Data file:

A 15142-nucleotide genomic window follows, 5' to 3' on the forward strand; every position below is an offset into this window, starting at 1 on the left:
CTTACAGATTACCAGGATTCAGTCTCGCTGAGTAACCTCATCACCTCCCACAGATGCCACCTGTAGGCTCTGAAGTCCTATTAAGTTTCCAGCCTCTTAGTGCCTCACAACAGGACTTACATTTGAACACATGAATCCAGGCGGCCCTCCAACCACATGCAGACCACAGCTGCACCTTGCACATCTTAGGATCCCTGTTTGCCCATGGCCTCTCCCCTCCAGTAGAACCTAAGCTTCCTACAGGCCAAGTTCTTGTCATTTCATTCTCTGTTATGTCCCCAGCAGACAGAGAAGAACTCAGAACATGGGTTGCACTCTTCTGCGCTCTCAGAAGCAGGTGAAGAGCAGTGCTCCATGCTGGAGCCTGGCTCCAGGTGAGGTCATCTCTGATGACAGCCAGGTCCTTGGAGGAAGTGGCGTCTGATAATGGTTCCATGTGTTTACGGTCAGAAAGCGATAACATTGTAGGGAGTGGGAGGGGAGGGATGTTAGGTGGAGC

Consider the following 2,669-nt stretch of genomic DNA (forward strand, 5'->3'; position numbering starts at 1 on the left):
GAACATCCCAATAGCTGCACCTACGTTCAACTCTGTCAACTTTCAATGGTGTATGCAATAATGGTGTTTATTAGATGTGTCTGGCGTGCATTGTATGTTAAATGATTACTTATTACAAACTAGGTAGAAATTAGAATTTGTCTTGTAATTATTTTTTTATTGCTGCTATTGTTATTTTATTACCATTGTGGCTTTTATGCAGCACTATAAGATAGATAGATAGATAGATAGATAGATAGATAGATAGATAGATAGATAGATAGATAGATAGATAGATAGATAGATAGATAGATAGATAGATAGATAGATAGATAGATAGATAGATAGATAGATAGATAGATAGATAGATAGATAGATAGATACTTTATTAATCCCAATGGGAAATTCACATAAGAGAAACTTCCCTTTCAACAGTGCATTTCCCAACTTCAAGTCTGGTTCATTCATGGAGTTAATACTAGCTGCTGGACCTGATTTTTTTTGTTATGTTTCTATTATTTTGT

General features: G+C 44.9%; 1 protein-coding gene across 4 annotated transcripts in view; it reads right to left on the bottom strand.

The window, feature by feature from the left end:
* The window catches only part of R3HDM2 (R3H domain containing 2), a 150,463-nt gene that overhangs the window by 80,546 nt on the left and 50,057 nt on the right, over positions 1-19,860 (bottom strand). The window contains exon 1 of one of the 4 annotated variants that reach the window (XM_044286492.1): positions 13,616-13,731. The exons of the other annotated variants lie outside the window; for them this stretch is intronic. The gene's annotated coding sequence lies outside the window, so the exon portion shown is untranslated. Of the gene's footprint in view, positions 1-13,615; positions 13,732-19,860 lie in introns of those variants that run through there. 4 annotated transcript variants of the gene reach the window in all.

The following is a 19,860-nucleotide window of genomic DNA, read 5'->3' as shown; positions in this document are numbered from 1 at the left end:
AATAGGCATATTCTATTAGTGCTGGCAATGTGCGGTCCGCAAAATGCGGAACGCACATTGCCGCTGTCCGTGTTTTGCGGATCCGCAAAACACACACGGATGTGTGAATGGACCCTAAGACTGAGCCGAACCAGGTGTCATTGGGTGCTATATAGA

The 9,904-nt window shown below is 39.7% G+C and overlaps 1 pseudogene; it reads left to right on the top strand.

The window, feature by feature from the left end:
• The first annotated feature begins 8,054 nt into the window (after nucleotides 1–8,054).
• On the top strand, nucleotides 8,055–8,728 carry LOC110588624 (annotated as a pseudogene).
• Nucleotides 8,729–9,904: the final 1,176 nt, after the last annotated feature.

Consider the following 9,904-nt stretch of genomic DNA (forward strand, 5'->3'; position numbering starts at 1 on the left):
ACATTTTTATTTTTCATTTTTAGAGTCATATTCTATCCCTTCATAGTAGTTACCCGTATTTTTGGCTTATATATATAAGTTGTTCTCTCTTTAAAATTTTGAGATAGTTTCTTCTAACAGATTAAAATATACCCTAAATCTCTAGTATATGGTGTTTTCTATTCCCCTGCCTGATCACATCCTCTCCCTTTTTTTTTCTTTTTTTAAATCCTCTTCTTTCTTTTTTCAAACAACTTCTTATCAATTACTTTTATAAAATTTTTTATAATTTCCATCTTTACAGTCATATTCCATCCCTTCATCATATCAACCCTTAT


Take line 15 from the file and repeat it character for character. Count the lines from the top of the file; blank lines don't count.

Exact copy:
Consider the following 9,904-nt stretch of genomic DNA (forward strand, 5'->3'; position numbering starts at 1 on the left):